Take the 2-minute tour ×
Physics Stack Exchange is a question and answer site for active researchers, academics and students of physics. It's 100% free, no registration required.

I've been using this online calculator to work out the difference in pressure and flow between two ends of a pipe:

Pipe Friction Calculation for Fluid Flow in a Pipe

So far most of it makes sense, and I've managed to figure out the worst of it (pipe relative roughness >_<). The main problem is that we don't have the "Average fluid velocity in pipe $\mathrm{V}$", only the Flow at A in $\mathrm{l}/\mathrm{s}$.

Before you mock the next part I should explain that I'm a software developer, which apparently still qualifies me more for this sort of work than my water engineer brother-in-law...

Anyway, to convert from Flow to Velocity, I made up the following:

L: litres per second at A
D: diameter of pipe (m)
V: fluid velocity (in m/s)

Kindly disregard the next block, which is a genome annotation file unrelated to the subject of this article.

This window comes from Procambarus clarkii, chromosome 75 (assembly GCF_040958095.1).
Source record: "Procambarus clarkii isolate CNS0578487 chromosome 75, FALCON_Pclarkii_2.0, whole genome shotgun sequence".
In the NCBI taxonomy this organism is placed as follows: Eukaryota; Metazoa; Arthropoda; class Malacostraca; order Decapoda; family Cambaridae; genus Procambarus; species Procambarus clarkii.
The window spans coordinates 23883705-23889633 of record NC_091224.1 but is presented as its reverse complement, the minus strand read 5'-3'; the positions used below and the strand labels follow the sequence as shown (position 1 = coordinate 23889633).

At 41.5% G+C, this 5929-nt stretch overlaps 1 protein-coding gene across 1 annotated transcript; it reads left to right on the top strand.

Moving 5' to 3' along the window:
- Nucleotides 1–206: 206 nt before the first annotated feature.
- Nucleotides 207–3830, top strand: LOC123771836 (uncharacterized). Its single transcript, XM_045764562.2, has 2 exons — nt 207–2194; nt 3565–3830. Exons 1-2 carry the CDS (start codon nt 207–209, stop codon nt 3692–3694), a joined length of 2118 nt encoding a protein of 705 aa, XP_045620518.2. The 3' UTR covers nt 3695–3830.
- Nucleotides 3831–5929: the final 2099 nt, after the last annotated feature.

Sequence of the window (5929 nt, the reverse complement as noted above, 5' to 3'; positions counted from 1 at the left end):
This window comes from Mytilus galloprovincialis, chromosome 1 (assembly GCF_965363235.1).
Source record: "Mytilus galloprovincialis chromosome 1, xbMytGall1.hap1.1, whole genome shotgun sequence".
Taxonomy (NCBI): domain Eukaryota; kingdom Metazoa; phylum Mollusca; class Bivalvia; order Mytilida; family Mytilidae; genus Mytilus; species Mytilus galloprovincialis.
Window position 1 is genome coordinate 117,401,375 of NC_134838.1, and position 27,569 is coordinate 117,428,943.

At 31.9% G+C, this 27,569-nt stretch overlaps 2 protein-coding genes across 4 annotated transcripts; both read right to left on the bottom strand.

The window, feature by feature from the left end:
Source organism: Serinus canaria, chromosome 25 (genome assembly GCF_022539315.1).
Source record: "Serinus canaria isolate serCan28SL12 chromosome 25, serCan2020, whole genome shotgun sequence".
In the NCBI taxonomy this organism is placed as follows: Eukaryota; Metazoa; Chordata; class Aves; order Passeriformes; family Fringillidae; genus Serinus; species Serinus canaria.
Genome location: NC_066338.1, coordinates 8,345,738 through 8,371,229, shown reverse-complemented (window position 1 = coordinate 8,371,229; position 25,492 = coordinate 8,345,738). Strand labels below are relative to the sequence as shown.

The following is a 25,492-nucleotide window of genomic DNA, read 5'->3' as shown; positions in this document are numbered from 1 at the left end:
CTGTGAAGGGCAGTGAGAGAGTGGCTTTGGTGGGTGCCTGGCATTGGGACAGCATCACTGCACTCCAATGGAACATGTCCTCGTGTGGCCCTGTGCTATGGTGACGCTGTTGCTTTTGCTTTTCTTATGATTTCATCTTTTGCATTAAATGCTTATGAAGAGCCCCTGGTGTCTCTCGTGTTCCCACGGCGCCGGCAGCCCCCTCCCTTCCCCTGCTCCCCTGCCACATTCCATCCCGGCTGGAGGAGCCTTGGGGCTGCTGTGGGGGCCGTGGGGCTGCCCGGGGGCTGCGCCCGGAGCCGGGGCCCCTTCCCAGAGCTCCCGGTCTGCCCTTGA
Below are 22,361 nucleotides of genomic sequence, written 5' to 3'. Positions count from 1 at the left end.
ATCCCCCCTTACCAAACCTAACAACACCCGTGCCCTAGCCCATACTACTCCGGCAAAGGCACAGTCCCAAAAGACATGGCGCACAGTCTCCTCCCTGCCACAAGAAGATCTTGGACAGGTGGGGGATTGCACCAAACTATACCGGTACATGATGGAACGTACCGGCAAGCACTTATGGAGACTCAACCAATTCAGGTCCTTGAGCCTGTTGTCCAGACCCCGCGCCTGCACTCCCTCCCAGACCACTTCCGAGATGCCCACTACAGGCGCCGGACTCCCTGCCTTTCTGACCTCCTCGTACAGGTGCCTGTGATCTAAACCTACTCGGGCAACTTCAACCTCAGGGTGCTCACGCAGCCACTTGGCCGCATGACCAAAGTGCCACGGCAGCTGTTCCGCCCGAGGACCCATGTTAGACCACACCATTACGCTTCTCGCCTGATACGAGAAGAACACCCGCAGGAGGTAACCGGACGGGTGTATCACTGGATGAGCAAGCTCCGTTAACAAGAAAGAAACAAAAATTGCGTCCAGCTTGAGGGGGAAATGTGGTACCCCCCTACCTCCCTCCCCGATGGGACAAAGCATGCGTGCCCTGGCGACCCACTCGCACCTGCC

$$V = \frac{ 1000L }{ \pi(D/2)^2 } $$

Is this the correct conversion, or have I missed something?

share|improve this question
add comment

1 Answer

up vote 1 down vote accepted

Volumetric flow $\Phi = A V$. Therefore the right expression would be

$$V = \frac{ L/1000 }{ \pi(D/2)^2 }.$$

To get volumetric flow in SI units $\mathrm{m}^3/\mathrm{s}$ you should DIVIDE $\mathrm{l}/\mathrm{s}$ by 1000.

share|improve this answer
    
I had a feeling I'd missed something vital. Thanks. –  Stuart Pegg Apr 9 '12 at 21:17
    
Marko: We have MathJax active on the site so you can typeset you mathematics using LaTeX alike notation. I'll do this one for you. –  dmckee Apr 9 '12 at 21:20
    
@dmckee: Fancy. I've fixed my question using your edits as a template. –  Stuart Pegg Apr 9 '12 at 21:37
    
@dmckee cool. and some characters to obtain 15 –  Pygmalion Apr 9 '12 at 22:07
add comment

Your Answer

 
discard

By posting your answer, you agree to the privacy policy and terms of service.

Not the answer you're looking for? Browse other questions tagged or ask your own question.